Defendant Hendrix appeals from the trial court's denial of his motion for summary judgment on plaintiff's medical malpractice claim. On June 4, 1979 defendant Hendrix performed an abdominal hysterectomy on plaintiff Schrecengost. During surgery, defendant visually examined the excised tissue and confirmed he had removed the entire uterus and cervix. This conclusion was further confirmed by the written pathology report. After surgery, plaintiff continued to complain of irregular bleeding and was examined by defendant on four occasions between July 17, 1979 and February 20, 1980. On each occasion, defendant found no evidence of cervical tissue. In his opinion, the bleeding originated from the internal surgical scar which had not entirely healed. On three occasions the scar was treated with silver nitrate which afforded the patient temporary relief from her symptoms. Although the symptoms reappeared after her last treatment on February 20, 1980, she did not seek any further medical treatment from defendant at that time. In fact, correspondence from plaintiff to defendant after the February 1980 office visit indicates she had lost faith in the defendant, implied she believed her complications were his fault and indicated if she needed further medical attention she would go elsewhere. Nevertheless, she did not seek a second opinion until August 7, 1981, at which time she was told she still had cervical tissue remaining. On March 23, 1982 she was examined again by defendant and, again, he saw no evidence of cervical tissue. Finally on June 23, 1982 she underwent a second surgical procedure in which cervical tissue the size of a normal cervix was removed. Plaintiff claims her complications and the necessity of the second surgical procedure were caused by defendant's failure to remove the entire cervix in the first procedure.
Plaintiff filed her medical malpractice claim against defendant on June 29, 1983, more than three years after the allegedly negligent surgery was performed by defendant on June 4, 1979. Plaintiff claims the applicable statute of limitation was tolled by defendant's fraudulent failure to inform her that she still had a portion of her cervix present. We reverse the trial court's denial of defendant's motion for summary judgment.
1. The applicable statute of limitation requires plaintiff's claim to be brought within two years after the date on which the negligent act occurred. Ga. L. 1976, p. 1363, 1 (former Code Ann. 3-1102); amended Ga. L. 1985, p. 556, 1 (now OCGA 9-3-71
). However, if the defendant is "guilty of a fraud by which the plaintiff has been debarred or deterred from bringing an action, the period of limitation shall run only from the time of the plaintiff's discovery of the fraud." OCGA 9-3-96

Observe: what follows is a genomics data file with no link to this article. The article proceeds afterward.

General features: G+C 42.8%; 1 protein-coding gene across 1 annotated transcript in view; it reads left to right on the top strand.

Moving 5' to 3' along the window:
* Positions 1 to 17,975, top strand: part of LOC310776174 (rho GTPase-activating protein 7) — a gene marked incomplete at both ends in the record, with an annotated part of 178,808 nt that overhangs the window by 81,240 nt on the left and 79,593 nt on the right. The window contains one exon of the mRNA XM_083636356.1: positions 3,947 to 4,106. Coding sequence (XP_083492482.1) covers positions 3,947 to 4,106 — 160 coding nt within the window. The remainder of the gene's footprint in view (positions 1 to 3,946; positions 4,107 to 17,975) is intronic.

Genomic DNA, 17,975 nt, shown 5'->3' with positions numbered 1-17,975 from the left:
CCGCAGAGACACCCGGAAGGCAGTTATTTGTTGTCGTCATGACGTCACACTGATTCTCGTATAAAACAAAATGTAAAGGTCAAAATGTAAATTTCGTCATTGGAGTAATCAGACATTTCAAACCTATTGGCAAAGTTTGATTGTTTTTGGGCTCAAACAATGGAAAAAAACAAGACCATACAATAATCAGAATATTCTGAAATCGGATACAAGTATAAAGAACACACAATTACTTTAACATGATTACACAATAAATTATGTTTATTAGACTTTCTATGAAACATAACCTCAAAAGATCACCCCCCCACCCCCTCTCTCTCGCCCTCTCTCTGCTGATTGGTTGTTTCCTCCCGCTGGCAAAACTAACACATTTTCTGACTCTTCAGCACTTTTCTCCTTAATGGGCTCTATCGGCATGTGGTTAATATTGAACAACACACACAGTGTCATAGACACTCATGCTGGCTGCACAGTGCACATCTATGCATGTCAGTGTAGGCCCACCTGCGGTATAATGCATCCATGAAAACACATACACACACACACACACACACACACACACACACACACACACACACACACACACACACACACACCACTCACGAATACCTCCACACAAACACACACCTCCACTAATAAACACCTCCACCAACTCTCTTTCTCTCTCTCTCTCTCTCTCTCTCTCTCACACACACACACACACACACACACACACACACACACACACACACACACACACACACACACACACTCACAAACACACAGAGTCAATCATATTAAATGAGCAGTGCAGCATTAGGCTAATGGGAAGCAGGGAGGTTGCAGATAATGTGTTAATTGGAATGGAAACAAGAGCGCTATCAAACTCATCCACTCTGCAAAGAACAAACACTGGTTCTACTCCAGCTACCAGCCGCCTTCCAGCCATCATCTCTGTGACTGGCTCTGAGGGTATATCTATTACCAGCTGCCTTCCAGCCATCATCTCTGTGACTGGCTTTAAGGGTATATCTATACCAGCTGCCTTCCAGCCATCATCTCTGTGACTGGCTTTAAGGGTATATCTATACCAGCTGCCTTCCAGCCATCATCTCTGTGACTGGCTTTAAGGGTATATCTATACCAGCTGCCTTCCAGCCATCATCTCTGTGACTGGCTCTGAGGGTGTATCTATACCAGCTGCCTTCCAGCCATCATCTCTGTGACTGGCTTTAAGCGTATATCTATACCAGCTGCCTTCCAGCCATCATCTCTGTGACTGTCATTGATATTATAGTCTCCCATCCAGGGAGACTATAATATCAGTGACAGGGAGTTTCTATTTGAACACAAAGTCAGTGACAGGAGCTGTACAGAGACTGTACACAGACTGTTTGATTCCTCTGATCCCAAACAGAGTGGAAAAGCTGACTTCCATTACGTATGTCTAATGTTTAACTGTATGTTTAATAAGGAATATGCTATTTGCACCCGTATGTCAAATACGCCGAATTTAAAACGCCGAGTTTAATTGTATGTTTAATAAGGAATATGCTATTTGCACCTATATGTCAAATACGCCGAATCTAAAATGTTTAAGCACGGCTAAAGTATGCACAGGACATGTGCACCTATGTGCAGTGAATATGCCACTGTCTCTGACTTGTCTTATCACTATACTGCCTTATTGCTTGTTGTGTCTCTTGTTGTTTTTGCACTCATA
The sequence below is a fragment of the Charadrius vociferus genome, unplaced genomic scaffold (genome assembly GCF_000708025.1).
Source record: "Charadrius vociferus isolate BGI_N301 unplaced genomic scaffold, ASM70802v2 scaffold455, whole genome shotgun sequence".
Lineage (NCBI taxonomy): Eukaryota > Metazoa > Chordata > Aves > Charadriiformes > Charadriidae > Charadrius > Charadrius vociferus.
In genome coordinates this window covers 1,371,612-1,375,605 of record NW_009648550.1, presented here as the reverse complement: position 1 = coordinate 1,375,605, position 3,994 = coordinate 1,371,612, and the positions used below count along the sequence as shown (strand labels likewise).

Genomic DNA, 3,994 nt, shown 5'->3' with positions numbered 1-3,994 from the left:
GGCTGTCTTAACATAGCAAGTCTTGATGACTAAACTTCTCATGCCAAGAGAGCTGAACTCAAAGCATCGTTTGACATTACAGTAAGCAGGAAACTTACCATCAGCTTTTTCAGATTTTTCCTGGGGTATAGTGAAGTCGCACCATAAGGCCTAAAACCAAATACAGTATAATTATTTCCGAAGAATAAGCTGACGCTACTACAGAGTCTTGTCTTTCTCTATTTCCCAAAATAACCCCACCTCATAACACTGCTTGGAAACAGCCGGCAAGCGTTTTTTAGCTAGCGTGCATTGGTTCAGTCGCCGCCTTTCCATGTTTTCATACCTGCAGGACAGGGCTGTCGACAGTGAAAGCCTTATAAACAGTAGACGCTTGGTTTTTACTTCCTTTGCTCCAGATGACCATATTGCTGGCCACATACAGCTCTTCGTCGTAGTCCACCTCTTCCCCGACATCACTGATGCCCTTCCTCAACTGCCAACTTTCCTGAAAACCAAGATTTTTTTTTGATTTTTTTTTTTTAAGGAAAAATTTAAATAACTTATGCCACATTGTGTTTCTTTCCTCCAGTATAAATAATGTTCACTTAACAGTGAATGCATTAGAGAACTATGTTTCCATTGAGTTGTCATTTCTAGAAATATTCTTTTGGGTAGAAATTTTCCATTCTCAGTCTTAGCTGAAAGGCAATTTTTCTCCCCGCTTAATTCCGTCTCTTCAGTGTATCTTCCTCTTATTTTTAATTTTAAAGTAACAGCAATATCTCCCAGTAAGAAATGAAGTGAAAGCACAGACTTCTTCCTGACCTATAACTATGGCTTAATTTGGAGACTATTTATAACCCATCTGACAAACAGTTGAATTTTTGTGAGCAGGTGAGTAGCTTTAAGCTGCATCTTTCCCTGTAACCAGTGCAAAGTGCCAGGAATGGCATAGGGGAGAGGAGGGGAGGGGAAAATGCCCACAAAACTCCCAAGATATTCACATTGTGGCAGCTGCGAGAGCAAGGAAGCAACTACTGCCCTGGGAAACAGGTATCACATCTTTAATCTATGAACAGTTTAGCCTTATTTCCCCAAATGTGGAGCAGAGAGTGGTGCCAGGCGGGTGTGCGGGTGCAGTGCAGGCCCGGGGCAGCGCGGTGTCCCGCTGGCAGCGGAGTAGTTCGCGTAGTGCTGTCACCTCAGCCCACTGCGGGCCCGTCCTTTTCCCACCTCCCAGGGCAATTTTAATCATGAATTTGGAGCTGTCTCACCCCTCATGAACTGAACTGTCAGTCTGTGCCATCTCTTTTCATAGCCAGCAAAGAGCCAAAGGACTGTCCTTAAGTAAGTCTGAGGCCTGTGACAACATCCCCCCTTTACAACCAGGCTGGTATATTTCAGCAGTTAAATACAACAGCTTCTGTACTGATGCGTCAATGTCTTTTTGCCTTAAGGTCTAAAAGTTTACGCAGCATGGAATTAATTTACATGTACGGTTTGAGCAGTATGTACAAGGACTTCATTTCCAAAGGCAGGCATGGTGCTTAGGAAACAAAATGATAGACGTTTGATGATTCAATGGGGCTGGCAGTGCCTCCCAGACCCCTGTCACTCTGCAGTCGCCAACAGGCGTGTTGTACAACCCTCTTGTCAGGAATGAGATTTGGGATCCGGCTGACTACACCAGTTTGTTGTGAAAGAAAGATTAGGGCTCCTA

. This is the case in medical malpractice suits. Wade v. Thomasville Orthopedic Clinic, 167 Ga. App. 278 (2) (306 SE2d 366) (1983)
. The confidential relationship between doctor and patient creates a duty to inform the patient of his or her condition. "Failure to fulfill this duty would constitute fraud, which would operate to toll the statute of [limitation]." Id. at 281.
In fact, defendant repeatedly informed plaintiff her symptoms arose from complications in the healing process after surgery. A mere misdiagnosis "is insufficient to raise an issue of fraud. . . ." Johnson v. Gamwell, 165 Ga. App. 425
, 427 (301 SE2d 492
"If facts do exist which would toll the statute of [limitation, plaintiff] has the burden of setting forth and supporting these facts, [cit.]." Wade v. Thomasville Orthopedic Clinic, supra at 281. We find the defendant has pierced plaintiff's mere allegation of fraud and is entitled to summary judgment.
2. Even if evidence of fraud exists, the statute of limitation is not tolled when the plaintiff knew all facts necessary to show malpractice before the running of the period of limitation. See Hamilton v. Mitchell, 165 Ga. App. 717 (302 SE2d 589) (1983)
. In this case, the repeated recurrence of symptoms of medical complications prior to the running of the statute of limitation should have put plaintiff on notice of possible negligent medical treatment or misdiagnosis of the condition. In fact, plaintiff expressed her dissatisfaction with the medical treatment she received from defendant in a letter to the defendant just eight months after surgery. The statute of limitation is not tolled where "[t]here is nothing in the record to suggest that [plaintiff] was prevented from learning of [the doctor's] alleged negligence Shved v. Daly, supra at 211.
L. Prentice Eager III, John W. Henderson, Jr., for appellee.